2. He should build a cabinet of hard-charging leaders who will make climate a priority in their domains. The selection of Seattle’s Sally Jewell as Secretary of Interior and John Kerry as Secretary of State are important steps in that direction. Both are more knowledgeable about climate issues, and vastly more committed to addressing them, than their predecessors. The most important choices, however, lie ahead. The departing leaders of the Environmental Protection Agency (Lisa Jackson) and the Department of Energy (Steve Chu) were the strongest senior climate advocates of President Obama’s first term. Their departures sent chills through the climate community. The selection of top-tier replacements such asGina McCarthy for EPA and Bill Ritter for Energy would send a clear signal that President Obama is serious.

3. The President should use his executive powers to arrest or reverse the most dangerous, climate-related practices. Most of these involve the extraction, transport and burning of coal and other hydrocarbon fuels. Mr. Obama should, for example, shut down existing coal-fired power plants and make new ones impossible to permit; strictly regulate or ban coal exports; stop the importation or sale of liquid fuels from tar sands and coal liquefaction; accelerate the federal drive to electrify our vehicle fleet; and follow the rest of the industrialized world (even China!) in building a nation-wide grid of high-speed electric trains. It is not enough to complain that Congress won’t act. The President can and must do what has to be done.

4. The President should deploy the American military in the climate cause. No part of the federal government is more energy intensive, or energy aware than the U.S. Army, Navy, Air Force and Marines. Rabid interest in ultra-efficient, distributed and renewable energy sources permeates all branches of the armed services. Every military facility should feature “living buildings,” coated with solar panels and tied together in smart, hack-proof micro-grids. The American military has been the birthplace of many historic firsts — racial integration, the GI Bill, etc. Today, the Defense Advanced Research Projects Agency (DARPA) might be the best cutting-edge science organization in the nation. The American military is poised, and eager, to lead America into a post-carbon world. The President should help it.

5. “Organizing for Action,” Obama’s new advocacy group, should unleash a massive grassroots climate brigade. Designed to create an independent power base to support Obama’s top priorities, OFA boasts such top-notch political operatives as Jim Messina and David Axelrod. Its Executive Director is Jon Carson, the former chief of staff at the White House Council on Environmental Quality — and a propitious choice. OFA should be richly funded to organize a coalition that can defeat the antediluvian forces within big oil and coal. That coalition will include high tech, finance, farmers, public health, and dozens of other interest groups. But at its core will be the tens of millions of citizen activists who were inspired by Obama’s promise, and remain eager to help him realize it.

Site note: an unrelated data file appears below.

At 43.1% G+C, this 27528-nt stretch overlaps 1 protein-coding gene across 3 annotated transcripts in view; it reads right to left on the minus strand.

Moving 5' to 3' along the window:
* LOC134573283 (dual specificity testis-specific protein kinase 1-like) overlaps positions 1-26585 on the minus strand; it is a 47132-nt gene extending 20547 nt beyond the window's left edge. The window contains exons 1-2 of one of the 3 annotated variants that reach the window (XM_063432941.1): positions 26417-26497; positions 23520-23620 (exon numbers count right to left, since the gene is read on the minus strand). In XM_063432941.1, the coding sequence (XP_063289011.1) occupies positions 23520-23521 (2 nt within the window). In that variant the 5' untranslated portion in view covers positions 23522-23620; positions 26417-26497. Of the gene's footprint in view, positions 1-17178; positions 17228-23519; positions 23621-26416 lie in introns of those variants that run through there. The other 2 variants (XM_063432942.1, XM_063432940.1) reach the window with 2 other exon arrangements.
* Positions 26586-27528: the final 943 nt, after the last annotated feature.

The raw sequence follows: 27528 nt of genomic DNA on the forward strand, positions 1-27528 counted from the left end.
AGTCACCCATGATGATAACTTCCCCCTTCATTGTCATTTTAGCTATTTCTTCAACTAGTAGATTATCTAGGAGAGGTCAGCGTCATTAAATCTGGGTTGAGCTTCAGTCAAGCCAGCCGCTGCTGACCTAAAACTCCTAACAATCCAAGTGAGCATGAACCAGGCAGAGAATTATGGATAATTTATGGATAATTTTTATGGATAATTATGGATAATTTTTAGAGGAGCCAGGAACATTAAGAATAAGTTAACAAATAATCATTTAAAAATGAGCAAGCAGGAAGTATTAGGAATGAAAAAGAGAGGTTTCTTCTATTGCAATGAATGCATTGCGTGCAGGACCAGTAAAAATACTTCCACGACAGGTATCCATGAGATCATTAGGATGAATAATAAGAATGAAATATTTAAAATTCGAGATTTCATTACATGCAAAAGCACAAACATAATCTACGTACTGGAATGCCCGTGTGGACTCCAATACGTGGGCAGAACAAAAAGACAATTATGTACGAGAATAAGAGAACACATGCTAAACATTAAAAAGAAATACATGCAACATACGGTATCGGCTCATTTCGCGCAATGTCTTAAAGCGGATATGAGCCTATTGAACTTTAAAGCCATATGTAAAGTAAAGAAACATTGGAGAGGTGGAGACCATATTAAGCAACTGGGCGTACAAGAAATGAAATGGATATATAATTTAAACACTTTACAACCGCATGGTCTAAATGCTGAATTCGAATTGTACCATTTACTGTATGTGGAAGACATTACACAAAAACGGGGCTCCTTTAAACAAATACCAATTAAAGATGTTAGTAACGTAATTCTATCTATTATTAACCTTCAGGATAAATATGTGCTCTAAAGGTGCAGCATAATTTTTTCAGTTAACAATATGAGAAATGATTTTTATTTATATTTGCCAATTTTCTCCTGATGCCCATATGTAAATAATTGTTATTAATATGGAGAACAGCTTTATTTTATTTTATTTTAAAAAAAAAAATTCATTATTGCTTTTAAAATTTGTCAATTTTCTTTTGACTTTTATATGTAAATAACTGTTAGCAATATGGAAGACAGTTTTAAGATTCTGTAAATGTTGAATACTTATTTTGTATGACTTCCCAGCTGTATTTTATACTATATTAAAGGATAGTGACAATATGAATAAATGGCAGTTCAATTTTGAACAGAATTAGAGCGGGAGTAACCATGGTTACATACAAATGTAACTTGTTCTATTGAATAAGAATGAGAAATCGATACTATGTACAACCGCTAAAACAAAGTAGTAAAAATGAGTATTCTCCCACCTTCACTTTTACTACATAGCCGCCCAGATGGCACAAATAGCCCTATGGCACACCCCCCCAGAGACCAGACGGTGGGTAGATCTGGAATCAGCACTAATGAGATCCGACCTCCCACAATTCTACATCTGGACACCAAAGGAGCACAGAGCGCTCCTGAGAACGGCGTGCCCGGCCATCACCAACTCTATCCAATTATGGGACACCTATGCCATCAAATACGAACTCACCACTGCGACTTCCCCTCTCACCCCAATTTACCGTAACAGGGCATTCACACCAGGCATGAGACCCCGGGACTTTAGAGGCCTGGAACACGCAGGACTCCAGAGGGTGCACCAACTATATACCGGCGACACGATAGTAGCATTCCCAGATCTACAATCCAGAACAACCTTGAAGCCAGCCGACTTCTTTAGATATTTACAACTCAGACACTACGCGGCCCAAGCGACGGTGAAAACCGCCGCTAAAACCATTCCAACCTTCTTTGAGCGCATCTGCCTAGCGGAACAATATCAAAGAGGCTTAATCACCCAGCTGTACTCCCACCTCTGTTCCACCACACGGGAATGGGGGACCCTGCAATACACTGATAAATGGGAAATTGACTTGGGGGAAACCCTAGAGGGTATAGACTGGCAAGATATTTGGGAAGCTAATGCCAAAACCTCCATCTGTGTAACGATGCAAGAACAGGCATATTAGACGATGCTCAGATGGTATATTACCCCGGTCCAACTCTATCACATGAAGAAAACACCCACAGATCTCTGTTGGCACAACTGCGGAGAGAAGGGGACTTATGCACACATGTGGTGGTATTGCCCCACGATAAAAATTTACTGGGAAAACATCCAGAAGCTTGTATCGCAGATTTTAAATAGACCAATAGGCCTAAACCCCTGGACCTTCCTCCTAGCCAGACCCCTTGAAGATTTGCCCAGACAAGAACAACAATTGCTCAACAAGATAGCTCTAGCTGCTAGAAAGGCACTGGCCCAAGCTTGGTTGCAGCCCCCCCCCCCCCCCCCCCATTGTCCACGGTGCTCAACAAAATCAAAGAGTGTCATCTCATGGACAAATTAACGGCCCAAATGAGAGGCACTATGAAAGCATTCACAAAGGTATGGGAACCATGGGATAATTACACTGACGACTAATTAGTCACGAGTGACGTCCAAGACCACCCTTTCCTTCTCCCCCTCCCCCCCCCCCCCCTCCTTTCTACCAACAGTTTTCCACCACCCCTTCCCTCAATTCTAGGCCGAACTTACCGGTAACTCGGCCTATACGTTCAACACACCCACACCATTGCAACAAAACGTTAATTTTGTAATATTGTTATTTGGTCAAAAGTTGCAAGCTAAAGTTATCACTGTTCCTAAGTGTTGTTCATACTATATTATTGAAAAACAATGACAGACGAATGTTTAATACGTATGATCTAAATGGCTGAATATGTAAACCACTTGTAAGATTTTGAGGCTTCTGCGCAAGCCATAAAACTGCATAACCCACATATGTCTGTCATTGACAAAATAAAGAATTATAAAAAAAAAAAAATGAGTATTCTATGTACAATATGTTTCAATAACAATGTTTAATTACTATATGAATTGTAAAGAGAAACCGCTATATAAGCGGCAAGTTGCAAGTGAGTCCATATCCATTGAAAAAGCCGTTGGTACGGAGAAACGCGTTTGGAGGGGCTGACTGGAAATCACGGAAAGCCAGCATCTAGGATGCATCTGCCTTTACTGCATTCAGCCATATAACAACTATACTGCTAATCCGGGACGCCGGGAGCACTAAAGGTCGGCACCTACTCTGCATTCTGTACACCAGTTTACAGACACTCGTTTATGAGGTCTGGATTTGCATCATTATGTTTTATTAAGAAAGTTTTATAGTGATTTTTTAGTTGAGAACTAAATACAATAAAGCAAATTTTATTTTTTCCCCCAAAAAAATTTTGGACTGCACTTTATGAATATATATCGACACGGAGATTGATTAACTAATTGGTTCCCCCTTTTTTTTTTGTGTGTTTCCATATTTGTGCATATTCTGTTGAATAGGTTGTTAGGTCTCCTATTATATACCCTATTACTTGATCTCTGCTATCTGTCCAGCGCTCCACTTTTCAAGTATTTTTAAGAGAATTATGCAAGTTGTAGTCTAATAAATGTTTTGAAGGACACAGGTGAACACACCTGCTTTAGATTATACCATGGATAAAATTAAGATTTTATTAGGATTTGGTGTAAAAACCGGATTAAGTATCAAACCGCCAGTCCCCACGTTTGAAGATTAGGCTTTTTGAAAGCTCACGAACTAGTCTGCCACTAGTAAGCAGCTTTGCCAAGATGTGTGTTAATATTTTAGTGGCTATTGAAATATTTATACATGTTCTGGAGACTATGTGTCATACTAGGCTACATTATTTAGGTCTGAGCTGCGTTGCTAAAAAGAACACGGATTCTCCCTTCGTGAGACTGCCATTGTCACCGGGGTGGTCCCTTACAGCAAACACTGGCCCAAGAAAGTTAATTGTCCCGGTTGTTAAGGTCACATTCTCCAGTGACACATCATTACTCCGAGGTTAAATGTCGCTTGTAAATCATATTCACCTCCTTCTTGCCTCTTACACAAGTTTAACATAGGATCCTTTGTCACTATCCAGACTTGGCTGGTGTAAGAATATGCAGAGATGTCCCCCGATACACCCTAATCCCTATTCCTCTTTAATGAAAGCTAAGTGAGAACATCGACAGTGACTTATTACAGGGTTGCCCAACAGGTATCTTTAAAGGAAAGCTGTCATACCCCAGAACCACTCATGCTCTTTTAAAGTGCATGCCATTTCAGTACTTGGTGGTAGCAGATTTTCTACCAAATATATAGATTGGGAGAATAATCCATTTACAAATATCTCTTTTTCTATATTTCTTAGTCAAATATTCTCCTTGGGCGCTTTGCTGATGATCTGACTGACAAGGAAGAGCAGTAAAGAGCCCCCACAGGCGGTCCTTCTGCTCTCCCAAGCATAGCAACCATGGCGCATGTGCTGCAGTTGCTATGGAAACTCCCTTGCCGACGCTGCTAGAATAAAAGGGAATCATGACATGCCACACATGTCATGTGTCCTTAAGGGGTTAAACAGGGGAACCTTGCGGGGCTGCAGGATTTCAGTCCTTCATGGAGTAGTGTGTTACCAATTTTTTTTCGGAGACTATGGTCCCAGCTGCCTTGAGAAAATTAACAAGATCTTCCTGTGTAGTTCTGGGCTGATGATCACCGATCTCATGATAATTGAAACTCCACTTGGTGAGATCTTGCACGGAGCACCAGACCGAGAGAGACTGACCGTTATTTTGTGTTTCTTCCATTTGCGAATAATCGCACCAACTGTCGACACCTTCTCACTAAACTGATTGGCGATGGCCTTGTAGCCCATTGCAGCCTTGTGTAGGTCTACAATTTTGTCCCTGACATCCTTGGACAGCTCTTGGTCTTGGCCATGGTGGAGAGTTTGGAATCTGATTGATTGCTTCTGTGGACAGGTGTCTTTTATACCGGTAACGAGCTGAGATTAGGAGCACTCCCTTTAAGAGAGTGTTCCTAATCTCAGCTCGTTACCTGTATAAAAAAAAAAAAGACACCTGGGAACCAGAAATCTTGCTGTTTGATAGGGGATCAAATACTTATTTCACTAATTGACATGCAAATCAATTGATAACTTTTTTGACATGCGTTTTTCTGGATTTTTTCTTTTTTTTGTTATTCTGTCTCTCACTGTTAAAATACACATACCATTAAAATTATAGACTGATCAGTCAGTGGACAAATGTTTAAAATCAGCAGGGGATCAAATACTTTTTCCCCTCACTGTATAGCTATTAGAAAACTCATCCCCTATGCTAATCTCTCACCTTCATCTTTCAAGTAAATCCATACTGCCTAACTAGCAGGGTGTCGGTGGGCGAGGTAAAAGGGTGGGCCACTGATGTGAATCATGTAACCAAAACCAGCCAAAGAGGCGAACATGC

IF President Obama brings the full strength of his bully pulpit to bear on the climate issue, marshals the independent power of the cabinet departments and agencies, inspires the nation’s technical genius and entrepreneurial talent to rise to the challenge, and mobilizes the 80 percent of Americans who will support him on his quest to overcome the inertia and save the planet, he will join the tiny pantheon ofgreat Presidents, the ones who make us proud to be Americans.

— Denis Hayes is the president of the Bullitt Foundation, former director of the National Renewable Energy Laboratory, and chairs the international Earth Day Network. Reach him care of Reprinted from Crosscut with permission.


32 Responses to Denis Hayes: Five Things The President Should Do To Tackle Climate Change

  1. Dale left coast says:

    Americas days of leading anyone anywhere are gone . . . every country that has gone down the “Green Energy” rat hole is bankrupt . . . .
    Since there is NOTHING to replace oil and gas tomorrow, next week, next year or in the forseable future . . . one day Dilithium Chrystals will be invented . . . but that could be decades away.
    The Gorebull Warming scare has ended . . . no warming in 16 years, no science to back the “Scare” . . . and no scientists willing to debate today in the public square. CO2 is plant food . . . nothing more.
    Who picked Lenin’s birthday for “Earth Day” ? Says a lot about your group . . . the Watermelon Party . . .

  2. Gene hacking food for power results in nasty surprises. seeds will be the power.

  3. David Smith says:

    Thanks for introducing humor into the discussion. It gets a little heavy around here sometimes.

  4. fj says:

    Bold climate action pretty much says it.